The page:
Pressure mounts on OpenAI as more lobby groups pile on

Artificial Intelligence Concept. Microprocessor with the letters AI.

There have been more calls for governments to intervene in the development of AI amid growing fears it that it could spell certain doom for humanity.

A week after an open letter signed by various tech heavyweights called for a six-month pause on training new AI systems, more lobbyists in both the US and Europe have decided to have their say as well.

On this side of the pond, the European Union is currently working on the AI Act, which aims to protect consumers from potential harms and ensure the technology is a force for good. However, the European Consumer Organisation (BEUC) late last week warned that it will be years before the AI Act takes effect. By then, it could be too late to prevent harm from being done. Ergo, it has called on the EU and national authorities to investigate OpenAI’s ChatGPT – powered by its GPT-4 large language model – and similar chatbots.

“In only a few months, we have seen a massive take-up of ChatGPT and this is only the beginning. Waiting for the AI Act to be passed and to take effect, which will happen years from now, is not good enough as there are serious concerns growing about how ChatGPT and similar chatbots might deceive and manipulate people,” said Ursula Pachl, deputy director general of the BEUC, in a statement last Thursday.

On the same day in the US, the Centre for Artificial Intelligence and Digital Policy (CAIDP) filed a complaint with the US Federal Trade Commission (FTC) accusing GPT-4 – which is heavily backed by Microsoft – of being biased, deceptive and a risk to privacy and public safety.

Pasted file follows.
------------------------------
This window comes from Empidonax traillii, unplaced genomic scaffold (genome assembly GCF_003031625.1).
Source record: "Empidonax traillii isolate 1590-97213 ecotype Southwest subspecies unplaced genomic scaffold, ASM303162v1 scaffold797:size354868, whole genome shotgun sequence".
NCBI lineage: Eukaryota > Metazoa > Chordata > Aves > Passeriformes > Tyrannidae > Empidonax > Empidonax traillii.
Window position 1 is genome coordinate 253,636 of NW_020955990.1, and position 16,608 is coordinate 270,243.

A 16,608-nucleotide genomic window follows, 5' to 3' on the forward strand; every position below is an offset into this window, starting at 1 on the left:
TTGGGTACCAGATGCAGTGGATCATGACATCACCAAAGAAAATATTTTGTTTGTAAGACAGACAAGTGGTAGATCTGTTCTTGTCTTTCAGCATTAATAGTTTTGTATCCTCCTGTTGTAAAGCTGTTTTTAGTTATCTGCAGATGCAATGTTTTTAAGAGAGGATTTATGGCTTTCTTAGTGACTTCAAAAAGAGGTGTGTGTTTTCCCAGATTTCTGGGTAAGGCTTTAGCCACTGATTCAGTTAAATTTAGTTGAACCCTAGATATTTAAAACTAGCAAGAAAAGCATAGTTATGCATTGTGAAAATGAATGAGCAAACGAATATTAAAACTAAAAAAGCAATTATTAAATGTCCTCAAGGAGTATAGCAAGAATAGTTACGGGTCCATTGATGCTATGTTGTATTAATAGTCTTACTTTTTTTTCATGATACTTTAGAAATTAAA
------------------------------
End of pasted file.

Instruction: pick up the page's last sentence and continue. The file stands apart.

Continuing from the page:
In its filing, CAIDP notes that OpenAI acknowledges the risk that its technology could be used for disinformation and influence operations, and for reinforcing ideologies, worldviews, truths and untruths and so-on, but disclaims liability for any of these negative potential consequences.

“It is time for the FTC to act. There should be independent oversight and evaluation of commercial AI products offered in the United States. CAIDP urges the FTC to open an investigation into OpenAI, enjoin further commercial releases of GPT-4, and ensure the establishment of necessary guardrails to protect consumers, businesses and the commercial marketplace,” CAIDP said.

“The Centre for AI and Digital Policy has raised critical issues about the impact of GPT-4 on consumer protection, data protection and privacy, and public safety,” said Pachl. “EU and national authorities in these fields should launch an investigation immediately into the risks of ChatGPT and similar chatbots for European consumers. These AI systems need greater public scrutiny, and public authorities must reassert control over them.”

Italy has done just that.

On Friday, the Guarantor for the Protection of Personal Data (GPDP) imposed a temporary ban on ChatGPT on grounds that it doesn’t provide information to users about the data it collects and how that is processed. It also noted that ChatGPT doesn’t verify the age of users, and therefore risks exposing children to harmful content.

If OpenAI doesn’t address the Italian watchdog’s concerns within 20 days, it will impose a fine of €20 million or 4% of OpenAI’s global annual turnover.

Such is the commercial interest in AI that OpenAI and its rivals are unlikely to cave into pressure and pause development of their various technologies. The likelihood is it will be up to authorities to regulate for their desired outcomes, steering the development of future versions of ChatGPT and Bard etc. in their preferred direction. With technological singularity – the point at which computers become as intelligent as humans – not expected until the end of this decade at the earliest, there is still a bit of time to play with before the machines take over.


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